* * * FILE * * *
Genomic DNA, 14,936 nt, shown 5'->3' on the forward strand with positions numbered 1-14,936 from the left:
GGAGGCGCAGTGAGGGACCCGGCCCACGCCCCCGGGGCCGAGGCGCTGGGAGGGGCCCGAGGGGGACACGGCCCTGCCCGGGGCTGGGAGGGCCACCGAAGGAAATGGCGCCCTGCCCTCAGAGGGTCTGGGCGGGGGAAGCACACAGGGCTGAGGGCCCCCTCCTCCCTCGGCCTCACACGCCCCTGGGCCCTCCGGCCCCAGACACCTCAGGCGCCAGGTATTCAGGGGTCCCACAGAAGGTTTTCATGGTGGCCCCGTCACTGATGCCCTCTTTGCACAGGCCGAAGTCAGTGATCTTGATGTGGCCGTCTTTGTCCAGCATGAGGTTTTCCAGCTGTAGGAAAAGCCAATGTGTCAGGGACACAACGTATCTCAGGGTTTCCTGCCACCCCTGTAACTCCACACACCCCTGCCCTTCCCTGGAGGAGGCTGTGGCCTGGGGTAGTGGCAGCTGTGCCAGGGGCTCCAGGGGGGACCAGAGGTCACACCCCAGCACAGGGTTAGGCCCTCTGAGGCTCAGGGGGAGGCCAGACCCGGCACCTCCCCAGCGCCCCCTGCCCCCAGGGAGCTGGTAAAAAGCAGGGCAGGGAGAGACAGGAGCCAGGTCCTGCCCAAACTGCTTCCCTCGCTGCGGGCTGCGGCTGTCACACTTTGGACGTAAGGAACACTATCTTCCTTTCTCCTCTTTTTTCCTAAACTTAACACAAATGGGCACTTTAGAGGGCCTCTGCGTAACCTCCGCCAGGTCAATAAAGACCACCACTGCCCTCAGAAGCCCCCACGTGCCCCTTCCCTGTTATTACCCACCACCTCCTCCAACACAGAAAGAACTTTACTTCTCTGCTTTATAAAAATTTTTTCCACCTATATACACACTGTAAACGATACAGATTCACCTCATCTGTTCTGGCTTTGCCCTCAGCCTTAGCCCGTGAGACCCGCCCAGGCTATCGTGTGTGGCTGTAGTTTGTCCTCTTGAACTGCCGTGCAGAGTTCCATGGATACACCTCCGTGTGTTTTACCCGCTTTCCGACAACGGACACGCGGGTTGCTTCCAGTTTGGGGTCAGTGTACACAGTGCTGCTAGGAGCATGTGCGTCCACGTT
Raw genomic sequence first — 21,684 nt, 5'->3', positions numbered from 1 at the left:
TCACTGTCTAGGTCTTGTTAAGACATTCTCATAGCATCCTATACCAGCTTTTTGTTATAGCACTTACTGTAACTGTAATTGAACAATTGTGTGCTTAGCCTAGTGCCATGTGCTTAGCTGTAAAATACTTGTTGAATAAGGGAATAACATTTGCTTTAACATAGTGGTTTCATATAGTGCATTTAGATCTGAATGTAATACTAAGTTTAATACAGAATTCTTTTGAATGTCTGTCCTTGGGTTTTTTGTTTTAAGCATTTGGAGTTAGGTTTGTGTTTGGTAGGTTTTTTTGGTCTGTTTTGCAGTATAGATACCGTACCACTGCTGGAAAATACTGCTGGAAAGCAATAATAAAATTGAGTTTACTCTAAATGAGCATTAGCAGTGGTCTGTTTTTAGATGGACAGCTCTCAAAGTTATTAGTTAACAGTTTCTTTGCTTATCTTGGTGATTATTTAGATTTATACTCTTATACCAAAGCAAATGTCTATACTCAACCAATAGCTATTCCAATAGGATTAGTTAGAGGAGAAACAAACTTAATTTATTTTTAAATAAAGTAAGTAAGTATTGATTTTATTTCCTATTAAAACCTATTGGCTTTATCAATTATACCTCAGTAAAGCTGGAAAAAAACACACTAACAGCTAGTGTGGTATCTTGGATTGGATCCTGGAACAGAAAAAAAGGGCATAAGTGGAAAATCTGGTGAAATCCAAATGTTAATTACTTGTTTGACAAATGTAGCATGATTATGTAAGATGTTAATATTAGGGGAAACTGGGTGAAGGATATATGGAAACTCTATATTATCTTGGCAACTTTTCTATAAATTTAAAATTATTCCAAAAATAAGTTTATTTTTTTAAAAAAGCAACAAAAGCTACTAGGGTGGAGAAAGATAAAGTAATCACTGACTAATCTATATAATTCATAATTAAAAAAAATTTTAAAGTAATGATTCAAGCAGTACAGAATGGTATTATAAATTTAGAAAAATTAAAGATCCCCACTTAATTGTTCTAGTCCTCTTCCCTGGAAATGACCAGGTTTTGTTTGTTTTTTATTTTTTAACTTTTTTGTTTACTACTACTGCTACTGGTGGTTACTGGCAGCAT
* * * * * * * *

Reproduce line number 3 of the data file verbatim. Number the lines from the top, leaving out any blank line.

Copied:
Raw genomic sequence first — 21,684 nt, 5'->3', positions numbered from 1 at the left: